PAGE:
If it’s true the doves in my neighbourhood were released by a high school grad class, I have to ask, “Why? What was their motive?”
Did the entire class have a grudge against retired residents enjoying peace, quiet, and restful slumber?
Were they determined, if they now have to arise each morning to go to work, by gum no one else can sleep late either?
When the first doves appeared in our subdivision about five years ago, I didn’t expect them to survive the winter. But they did.
The following spring they were back teetering on my phone wire, and causing me to fantasize about shouldering a 12-gauge shotgun with a glint in my eye like Elmer Fudd tracking that wascally wabbit.
Surely no one would intentionally raise doves in a backyard coop. Think of their monotonous “Coo, COO – pause – Coo.”
The birds use only three notes in a consistent pattern. Often neighbours complain about a goat munching grass.
Picture the list of complaints to Animal Control about doves.
They are too slight to make a meal, unlike roosters which, though they wake you at dawn, have the good sense to give you peace the rest of the day and eventually provide a generous dinner.
So where would someone find doves for sale? Kijiji? Possibly. Anything is likely on Kijiji.
Several displaced Newfoundlanders in Calgary homesick for a traditional Jiggs dinner advertised on Kijiji for a Newfie lady to cook a Sunday dinner. From 50 replies they selected one lady who cooked them a fine meal of salted meat, boiled vegetables, pease pudding, turkey, and lots of gravy.
Wikipedia describes mourning doves thusly: “They perch on telephone wires and forage for seeds on the ground.” This is exactly where my pests park. They sidle together on a wire and take turns vocalizing so the neighbourhood gets no respite from them.
“Their flight is fast and bullet straight.” I can’t vouch for arrow flights but they do move often like a tenant who owes the landlord rent.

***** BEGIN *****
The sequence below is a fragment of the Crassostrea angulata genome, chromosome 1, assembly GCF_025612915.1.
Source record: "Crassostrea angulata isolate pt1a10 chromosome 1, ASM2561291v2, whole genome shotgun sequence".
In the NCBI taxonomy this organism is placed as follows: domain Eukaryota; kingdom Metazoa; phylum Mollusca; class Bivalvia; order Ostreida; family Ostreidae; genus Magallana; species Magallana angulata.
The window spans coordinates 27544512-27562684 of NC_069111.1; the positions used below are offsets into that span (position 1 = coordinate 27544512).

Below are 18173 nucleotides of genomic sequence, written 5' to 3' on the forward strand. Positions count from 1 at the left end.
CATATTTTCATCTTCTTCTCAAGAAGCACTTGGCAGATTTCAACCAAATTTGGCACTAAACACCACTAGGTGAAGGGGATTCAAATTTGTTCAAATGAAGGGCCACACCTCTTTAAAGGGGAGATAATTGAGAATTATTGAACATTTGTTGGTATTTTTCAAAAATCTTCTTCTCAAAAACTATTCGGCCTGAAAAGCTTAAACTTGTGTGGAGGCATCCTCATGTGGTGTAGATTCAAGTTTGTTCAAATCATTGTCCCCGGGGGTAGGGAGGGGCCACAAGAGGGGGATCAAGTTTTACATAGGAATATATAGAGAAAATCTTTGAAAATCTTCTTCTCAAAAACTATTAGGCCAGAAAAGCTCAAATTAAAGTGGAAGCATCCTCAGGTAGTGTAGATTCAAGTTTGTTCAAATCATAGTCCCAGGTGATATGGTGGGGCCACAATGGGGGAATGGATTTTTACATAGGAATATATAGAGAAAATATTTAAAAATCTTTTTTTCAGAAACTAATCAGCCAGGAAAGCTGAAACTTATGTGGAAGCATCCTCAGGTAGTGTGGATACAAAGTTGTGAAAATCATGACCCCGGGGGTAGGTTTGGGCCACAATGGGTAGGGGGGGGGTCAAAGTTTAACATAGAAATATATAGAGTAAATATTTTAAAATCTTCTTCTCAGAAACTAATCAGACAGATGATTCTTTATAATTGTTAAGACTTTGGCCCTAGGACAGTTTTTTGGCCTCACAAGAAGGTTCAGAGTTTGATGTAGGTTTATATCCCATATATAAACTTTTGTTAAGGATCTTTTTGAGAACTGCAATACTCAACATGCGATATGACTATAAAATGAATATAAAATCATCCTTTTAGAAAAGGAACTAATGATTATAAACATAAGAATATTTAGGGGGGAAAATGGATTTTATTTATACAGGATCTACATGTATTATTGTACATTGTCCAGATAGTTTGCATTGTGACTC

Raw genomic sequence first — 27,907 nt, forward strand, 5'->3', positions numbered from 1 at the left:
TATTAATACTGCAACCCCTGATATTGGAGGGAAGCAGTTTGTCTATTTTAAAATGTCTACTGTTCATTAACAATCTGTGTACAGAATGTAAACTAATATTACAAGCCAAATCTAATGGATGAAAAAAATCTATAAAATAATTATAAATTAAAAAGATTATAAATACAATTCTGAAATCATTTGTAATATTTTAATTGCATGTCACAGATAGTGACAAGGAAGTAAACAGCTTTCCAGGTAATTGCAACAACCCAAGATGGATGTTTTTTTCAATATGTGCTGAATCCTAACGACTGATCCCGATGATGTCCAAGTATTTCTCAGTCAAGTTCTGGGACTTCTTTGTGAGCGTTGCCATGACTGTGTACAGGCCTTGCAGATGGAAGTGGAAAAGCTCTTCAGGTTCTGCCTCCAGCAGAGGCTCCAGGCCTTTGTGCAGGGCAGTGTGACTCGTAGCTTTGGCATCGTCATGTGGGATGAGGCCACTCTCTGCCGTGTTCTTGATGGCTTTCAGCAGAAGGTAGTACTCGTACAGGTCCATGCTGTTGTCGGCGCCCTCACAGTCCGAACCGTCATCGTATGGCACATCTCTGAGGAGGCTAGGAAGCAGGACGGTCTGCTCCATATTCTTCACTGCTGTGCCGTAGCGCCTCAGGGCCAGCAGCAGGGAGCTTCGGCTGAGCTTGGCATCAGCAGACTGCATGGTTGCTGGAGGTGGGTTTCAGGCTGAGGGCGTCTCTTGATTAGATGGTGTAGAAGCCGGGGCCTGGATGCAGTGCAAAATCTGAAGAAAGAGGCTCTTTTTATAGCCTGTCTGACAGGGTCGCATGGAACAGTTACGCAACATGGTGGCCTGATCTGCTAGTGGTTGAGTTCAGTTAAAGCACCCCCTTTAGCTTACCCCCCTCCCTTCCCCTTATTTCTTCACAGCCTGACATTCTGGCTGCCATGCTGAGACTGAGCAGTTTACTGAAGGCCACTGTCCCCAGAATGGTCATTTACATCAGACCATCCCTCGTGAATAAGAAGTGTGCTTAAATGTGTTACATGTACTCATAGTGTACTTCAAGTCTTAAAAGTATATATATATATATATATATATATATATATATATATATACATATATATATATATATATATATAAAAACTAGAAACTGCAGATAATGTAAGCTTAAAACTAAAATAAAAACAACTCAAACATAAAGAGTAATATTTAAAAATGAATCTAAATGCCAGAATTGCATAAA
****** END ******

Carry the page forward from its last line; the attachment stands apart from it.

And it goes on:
“Their soft, drawn-out calls sound like laments.” All they’re missing is the background drone of a Highland piper squeezing out Ashokan Farewell.
“Mourning Doves are the most frequently hunted species in North America.” Easy to guess why that is. Their three-note cooing is nonstop from first daylight – 4:30 these mornings – to well beyond dusk. (Robins tune up at 4:30 also but they soon ease off.)
In fact, dusk enlivens doves like a drunk craving another drink; they realize they are running short of hours to irritate us. I believe in live and let live, and never want an animal to suffer, but an unexplained absence of these two birds would suit me fine.
How can they possibly have so much to say to each other? I imagine each dawn the female turns to her mate and coos, “We have to talk.”
And for the next 18 hours they do. Could the coos be a navigational app like the beeps of a killer whale or dolphin? Although whales and dolphins have, I believe, a wider range of sounds.
“Doves fly fast on powerful wingbeats, sometimes making sudden ascents, descents, and dodges.”
But even their dodges might prove futile if they’re targeted by a hungry red hawk. I once observed a red hawk pin a robin to the ground and within seconds all he left behind was a feather outline any taxidermist would envy.
The website goes on to say doves are particularly vulnerable to cats. Cats deserve to eat too.
Maybe I’ll visit the local animal shelter and fetch home an athletic tabby with the honed hunting instinct of an underweight wolverine nursing several kits.